In a somewhat surprising development two of Canada’s largest providers of infrastructure to the North American energy patch Enbridge (TSX:ENB)(NYSE:ENB) and TC Energy (TSX:TRP)(NYSE:TRP) are now the second and third most-shorted stocks on the TSX.
The short-sellers are wrong
While both companies are facing headwinds, there are signs that short-sellers will lose money. Not only is it a costly activity to short stocks that pay regular, growing dividends yielding 6% and 5%, respectively, but the climate surrounding the energy patch continues to improve.
The North American benchmark West Texas Intermediate (WTI) has gained 36% since the end of 2018, and that has incentivized domestic drillers to open the spigots and boost production. In an operating environment where pipeline exit capacity is already severely constrained, this is adding additional pressure to already significant pent-up demand for the utilization of Canada’s petroleum infrastructure.
A key issue weighing on the outlook for both Enbridge and TC Energy is growing opposition to oil and natural gas pipelines in Canada and the U.S. Growing resistance in Minnesota was responsible for Enbridge pushing out the in-service date for its critical Line 3 Replacement project by around a year to the second half of 2020.
Investors are all too aware of the saga surrounding TC Energy’s Keystone XL pipeline. The company is waiting for legal decisions in Nebraska and Montana relating to the path that the pipeline will take.
While these issues are weighing on the outlook for both companies and their growth prospects, they haven’t prevented earnings from expanding at a solid clip.
For 2018, Enbridge reported that distributable cash flow had shot up by 20% year over year to $4.42 per share and that adjusted earnings had grown an impressive 35% to $2.65 per share.
TC Energy announced a solid first-quarter 2019 performance, including a notable 16% year-over-year increase in comparable EBITDA and earnings that expanded by 9% to $1.07 per share.
Enbridge is unlocking greater value
Despite the headwinds, earnings will continue growing at a solid clip. It is here where I believe that Enbridge has the advantage over TC Energy.
You see, the midstream giant’s ongoing focus on simplifying its corporate structure, dialling down debt and reducing costs will give profitability a tremendous boost over the remainder of 2019 and into 2020. Enbridge has already made significant inroads with those measures.
Enbridge announced that it had completed $7.8 billion of non-core assets sales during 2018, the proceeds of which will be directed to reducing debt to ultimately around 4.5 times EBITDA. Enbridge is also completing the roll-up of its sponsored vehicle, which simplifies the corporate structure, reduces costs, and improves its credit profile as well as corporate transparency.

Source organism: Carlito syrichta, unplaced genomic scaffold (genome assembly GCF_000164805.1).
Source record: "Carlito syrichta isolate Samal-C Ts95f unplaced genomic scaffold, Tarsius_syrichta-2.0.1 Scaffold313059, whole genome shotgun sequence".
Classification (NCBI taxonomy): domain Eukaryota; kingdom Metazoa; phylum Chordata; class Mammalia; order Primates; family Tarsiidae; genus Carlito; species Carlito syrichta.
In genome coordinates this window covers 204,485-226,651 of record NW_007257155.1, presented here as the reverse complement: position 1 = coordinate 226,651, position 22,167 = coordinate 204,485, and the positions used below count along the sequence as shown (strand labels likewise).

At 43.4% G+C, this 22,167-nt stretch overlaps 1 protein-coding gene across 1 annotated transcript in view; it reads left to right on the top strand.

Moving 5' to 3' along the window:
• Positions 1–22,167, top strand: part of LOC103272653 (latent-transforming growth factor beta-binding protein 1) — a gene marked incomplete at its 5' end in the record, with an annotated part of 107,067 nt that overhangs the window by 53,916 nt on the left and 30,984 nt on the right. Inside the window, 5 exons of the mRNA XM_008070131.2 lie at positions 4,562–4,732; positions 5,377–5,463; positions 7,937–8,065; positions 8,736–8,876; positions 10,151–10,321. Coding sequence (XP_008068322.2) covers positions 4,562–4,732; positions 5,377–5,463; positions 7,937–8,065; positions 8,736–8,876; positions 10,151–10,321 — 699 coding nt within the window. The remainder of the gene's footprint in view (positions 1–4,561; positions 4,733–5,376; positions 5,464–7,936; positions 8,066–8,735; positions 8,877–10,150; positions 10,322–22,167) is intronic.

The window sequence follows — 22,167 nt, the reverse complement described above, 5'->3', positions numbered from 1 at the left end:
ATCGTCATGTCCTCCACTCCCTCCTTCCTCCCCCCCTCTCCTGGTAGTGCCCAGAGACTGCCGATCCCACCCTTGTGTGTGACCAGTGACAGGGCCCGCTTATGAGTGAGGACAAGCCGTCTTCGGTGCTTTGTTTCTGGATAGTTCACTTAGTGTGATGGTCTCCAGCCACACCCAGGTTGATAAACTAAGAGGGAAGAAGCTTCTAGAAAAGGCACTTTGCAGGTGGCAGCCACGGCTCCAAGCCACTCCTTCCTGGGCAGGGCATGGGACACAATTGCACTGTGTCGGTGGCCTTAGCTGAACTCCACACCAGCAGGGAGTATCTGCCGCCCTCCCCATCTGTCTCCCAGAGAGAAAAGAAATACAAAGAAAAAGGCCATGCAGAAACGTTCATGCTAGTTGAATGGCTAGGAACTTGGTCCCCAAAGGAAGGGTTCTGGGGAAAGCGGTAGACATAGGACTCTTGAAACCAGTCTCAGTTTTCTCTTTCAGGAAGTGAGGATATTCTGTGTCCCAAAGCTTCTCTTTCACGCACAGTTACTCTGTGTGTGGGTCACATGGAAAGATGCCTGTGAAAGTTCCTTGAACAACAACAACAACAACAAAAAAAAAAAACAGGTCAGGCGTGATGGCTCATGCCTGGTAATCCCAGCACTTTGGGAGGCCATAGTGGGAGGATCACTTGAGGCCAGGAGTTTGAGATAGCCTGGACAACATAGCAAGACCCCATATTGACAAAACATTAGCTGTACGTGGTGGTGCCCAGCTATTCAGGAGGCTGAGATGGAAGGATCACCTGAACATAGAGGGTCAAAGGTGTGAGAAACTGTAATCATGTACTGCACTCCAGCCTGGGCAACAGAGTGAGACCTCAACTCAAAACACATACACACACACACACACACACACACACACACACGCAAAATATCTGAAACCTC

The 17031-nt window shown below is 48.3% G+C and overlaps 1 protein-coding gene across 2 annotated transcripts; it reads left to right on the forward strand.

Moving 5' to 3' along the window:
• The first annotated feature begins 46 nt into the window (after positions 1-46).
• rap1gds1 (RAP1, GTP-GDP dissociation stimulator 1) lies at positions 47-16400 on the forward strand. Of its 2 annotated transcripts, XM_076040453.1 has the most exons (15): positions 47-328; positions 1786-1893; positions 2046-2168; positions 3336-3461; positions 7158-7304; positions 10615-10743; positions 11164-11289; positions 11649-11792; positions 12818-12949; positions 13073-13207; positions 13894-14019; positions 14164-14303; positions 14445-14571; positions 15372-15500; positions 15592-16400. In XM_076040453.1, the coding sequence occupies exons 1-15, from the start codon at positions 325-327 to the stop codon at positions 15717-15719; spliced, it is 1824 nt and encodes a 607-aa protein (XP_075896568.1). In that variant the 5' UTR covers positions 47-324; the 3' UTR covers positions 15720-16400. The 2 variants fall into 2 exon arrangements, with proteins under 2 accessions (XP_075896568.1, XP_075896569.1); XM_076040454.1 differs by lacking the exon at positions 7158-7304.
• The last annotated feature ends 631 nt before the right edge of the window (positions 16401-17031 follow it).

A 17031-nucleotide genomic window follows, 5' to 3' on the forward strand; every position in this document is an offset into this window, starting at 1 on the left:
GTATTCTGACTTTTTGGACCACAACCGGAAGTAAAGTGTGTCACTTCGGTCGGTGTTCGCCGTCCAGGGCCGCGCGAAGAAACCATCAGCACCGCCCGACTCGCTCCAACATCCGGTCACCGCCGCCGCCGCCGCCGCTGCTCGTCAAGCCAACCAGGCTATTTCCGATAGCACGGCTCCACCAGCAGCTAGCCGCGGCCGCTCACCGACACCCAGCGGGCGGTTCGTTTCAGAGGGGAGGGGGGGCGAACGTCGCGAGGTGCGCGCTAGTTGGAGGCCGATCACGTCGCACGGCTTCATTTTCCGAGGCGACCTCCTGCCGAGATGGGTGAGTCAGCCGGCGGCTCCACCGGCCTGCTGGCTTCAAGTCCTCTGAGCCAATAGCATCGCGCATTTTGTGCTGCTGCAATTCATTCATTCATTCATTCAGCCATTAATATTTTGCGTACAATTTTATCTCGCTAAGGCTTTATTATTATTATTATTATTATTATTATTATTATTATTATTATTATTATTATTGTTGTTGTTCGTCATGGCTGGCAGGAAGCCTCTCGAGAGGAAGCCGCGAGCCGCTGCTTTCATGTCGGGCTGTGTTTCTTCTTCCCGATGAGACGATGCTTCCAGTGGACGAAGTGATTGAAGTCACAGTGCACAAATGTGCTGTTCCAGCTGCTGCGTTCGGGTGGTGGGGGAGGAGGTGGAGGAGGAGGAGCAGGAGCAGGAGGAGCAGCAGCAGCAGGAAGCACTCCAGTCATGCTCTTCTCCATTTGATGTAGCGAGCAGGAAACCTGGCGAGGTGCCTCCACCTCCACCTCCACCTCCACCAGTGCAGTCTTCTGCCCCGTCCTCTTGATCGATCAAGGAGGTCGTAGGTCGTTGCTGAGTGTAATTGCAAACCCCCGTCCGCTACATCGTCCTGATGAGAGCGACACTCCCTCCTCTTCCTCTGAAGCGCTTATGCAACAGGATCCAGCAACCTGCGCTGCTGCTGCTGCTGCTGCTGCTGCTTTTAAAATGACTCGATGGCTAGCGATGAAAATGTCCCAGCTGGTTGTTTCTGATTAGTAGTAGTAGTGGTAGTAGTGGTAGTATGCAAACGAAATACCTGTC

Enbridge anticipates commissioning $16 billion of projects by the end of 2020, which will significantly boost the capacity of its pipeline network, allowing the company to take advantage of the considerable pent-up demand that already exists in the energy patch.
For those reasons, Enbridge’s earnings will expand at a solid clip without the need for further significant investment.
It is also not facing the same degree of political uncertainty that surrounds TransCanada’s Keystone XL pipeline.
The Line 3 replacement is critical to boosting pipeline capacity and preventing a repeat of the crisis which engulfed Canada’s energy patch during the second half of 2018, when growing localized oil inventories caused the prices for Canadian oil benchmarks to collapse. That means it will receive considerable political support within Canada and from U.S. refiners, which are struggling to access enough heavy crude feedstock because of the marked decline of oil imports from Venezuela.
Enbridge also appears more attractively valued than TC Energy with a price of a mere 1.7 times its book value compared to TC Energy’s 2.3 times. Then there is that juicy sustainable dividend yielding 6% compared to TC Energy’s 4.7%, further bolstering Enbridge’s appeal.
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Fool contributor Matt Smith has no position in any of the stocks mentioned. The Motley Fool owns shares of Enbridge. Enbridge is a recommendation of Stock Advisor Canada.